The Carters (1995) write about relearning courting skills, date nights, long weekends and "playtime." If lack of intimacy is based on avoidance of conflict, however, underlying issues need to be brought to the surface and resolved through more traditional therapy.

Competitive Feelings

Sometimes spouses may "keep score" as to promotions, whose career takes precedence, and even who makes more money. The counselor can reassure the couple that it is natural to have "spousal rivalry" and reassure them that couples do have competitive feelings, which often stem from childhood sibling rivalry. The couple can develop rituals or celebrations that mutually acknowledge the relationship's existence and importance. These celebrations also recognize the behind the scenes support of the other partner, so it is both of their successes.

Occupational Mobility

Most experts agree that there is no easy solution when it relates to occupational moves. Wives seem to be less willing to relocate because of family considerations, but I have personally seen that the opposite is also true. Forty percent of trailing spouses are men.

Many career service organizations perform spouse relocation services. Organizations find companies and recruiters for trailing spouses and help the whole family adjust to new careers, schools for children, and family life in a new geographic location. BBCS performs those services in New Jersey.

Other couples choose commuter marriages, where both partners work in different cities and see each other on the weekends. I have personally seen three of these marriages end in divorce and the authors suggest that people speak to many couples in commuter marriages before they make the final decision as to whether to choose that option.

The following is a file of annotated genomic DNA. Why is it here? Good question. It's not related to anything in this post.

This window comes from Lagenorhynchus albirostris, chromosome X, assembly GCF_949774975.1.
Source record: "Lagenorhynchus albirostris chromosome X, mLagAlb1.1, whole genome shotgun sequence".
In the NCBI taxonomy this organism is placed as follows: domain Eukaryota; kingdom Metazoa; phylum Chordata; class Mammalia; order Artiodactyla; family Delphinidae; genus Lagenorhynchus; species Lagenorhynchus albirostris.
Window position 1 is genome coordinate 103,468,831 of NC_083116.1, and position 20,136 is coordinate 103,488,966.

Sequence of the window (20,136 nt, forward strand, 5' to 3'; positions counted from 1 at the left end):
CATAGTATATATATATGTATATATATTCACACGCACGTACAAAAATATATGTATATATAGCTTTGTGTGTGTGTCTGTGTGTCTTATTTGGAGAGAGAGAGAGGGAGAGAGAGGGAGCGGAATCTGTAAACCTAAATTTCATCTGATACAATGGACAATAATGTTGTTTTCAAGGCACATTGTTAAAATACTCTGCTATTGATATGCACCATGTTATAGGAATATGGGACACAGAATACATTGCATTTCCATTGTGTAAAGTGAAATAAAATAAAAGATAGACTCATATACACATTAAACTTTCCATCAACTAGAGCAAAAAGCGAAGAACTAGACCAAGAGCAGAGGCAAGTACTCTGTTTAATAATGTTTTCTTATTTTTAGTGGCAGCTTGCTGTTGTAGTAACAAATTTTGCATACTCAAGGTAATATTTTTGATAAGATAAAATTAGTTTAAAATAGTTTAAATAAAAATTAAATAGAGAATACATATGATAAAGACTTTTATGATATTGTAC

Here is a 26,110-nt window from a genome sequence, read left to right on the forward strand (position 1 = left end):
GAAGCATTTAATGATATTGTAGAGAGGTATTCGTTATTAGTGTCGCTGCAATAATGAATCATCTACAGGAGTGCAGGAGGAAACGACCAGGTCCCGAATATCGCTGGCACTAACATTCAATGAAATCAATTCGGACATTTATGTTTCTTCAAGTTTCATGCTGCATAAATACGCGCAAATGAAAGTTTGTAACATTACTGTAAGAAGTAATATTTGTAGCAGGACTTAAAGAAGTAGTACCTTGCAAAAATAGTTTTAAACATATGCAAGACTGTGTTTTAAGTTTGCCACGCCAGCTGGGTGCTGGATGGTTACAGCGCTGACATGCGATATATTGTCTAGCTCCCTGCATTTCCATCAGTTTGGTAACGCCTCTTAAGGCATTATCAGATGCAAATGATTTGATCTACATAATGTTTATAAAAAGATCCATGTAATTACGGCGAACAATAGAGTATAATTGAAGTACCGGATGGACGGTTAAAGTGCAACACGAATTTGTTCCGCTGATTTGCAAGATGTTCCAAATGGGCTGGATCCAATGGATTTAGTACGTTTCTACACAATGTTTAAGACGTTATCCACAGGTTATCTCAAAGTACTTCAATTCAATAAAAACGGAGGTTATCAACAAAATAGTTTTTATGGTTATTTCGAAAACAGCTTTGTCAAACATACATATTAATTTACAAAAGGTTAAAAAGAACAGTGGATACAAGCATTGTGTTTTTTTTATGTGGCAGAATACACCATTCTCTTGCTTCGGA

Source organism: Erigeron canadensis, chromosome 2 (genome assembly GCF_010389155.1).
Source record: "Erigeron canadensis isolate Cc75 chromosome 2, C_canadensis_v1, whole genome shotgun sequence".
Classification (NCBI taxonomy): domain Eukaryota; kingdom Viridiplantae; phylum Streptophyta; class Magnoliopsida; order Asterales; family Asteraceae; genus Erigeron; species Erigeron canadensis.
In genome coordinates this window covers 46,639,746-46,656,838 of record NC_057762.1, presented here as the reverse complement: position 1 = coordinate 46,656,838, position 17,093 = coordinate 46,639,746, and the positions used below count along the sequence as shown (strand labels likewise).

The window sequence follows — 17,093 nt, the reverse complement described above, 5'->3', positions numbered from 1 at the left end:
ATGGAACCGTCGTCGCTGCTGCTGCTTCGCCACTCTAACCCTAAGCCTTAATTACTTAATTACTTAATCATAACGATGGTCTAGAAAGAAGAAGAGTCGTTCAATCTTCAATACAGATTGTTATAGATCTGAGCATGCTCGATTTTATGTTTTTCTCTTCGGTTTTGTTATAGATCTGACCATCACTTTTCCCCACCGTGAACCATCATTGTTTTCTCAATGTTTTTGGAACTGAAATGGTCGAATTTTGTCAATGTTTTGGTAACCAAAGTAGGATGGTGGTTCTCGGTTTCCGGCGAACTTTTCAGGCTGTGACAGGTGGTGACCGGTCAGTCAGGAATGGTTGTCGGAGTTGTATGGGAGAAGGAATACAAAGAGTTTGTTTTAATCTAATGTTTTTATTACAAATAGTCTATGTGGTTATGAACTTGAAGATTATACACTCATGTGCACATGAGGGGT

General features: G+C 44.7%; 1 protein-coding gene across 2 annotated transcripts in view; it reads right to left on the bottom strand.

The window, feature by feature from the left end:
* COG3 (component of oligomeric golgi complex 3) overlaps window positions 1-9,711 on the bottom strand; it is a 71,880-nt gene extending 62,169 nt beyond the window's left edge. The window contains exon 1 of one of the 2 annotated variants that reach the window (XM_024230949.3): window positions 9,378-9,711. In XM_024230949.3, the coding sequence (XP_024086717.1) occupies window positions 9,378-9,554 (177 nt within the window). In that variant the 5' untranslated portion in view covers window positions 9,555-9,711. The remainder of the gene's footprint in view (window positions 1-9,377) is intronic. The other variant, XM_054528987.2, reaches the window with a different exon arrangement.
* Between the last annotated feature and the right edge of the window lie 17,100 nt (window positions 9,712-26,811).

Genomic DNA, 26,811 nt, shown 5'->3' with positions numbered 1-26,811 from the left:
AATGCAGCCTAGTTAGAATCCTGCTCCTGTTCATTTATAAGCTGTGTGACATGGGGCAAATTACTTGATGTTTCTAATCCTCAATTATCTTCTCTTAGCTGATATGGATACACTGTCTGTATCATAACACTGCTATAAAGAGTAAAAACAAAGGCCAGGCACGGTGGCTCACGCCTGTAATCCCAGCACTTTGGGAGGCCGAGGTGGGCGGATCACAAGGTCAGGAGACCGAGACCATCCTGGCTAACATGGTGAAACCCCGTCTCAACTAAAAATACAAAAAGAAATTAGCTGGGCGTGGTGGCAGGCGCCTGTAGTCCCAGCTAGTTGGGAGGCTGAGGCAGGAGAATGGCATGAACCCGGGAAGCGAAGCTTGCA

How Corporations are Responding to Work and Family Issues

Large corporations are very cognizant of the fact that a large number of their professional work force will be women in the year 2000, so they have made significant adjustments. Some of those adjustments include: Dress down Fridays, telecommuting (working from home with fax and modem) job sharing, flextime hours, and parenting support groups.

A significant number of workplaces have child care facilities on site or within their industrial park. The largest "family-friendly" employers in New Jersey are Motorola, Eddie Bauer, Merrill Lynch, Du Pont, Cigna, and Lucent Technologies. Employee Relations Departments are "feminizing the workplace." Concessions are made mainly for working moms. Men subtly are told to adhere to their traditional role expectations in the workplace...that is...career comes first. I hope that the Men's Movement will bring these issues to the forefront.

Themes are Emerging

The themes that are emerging in dual-career marriages are that men experience a certain amount of career freedom because of the wife's substantial income. Men said they were able to take more risks regarding their own career. Men and Women supported each other's work priorities in peak workloads.

Couples re-evaluated the equity relationship periodically and made appropriate changes. Both partners felt that the marriage was exciting and fresh because of increased individual independence, and couple companionship and partnership. Women noted that the marriage had an empowering quality. Each person could literally survive without the other, financially. Husband and wife were in the marriage because they both wanted to be there. Each spouse was considered on equal footing with the other.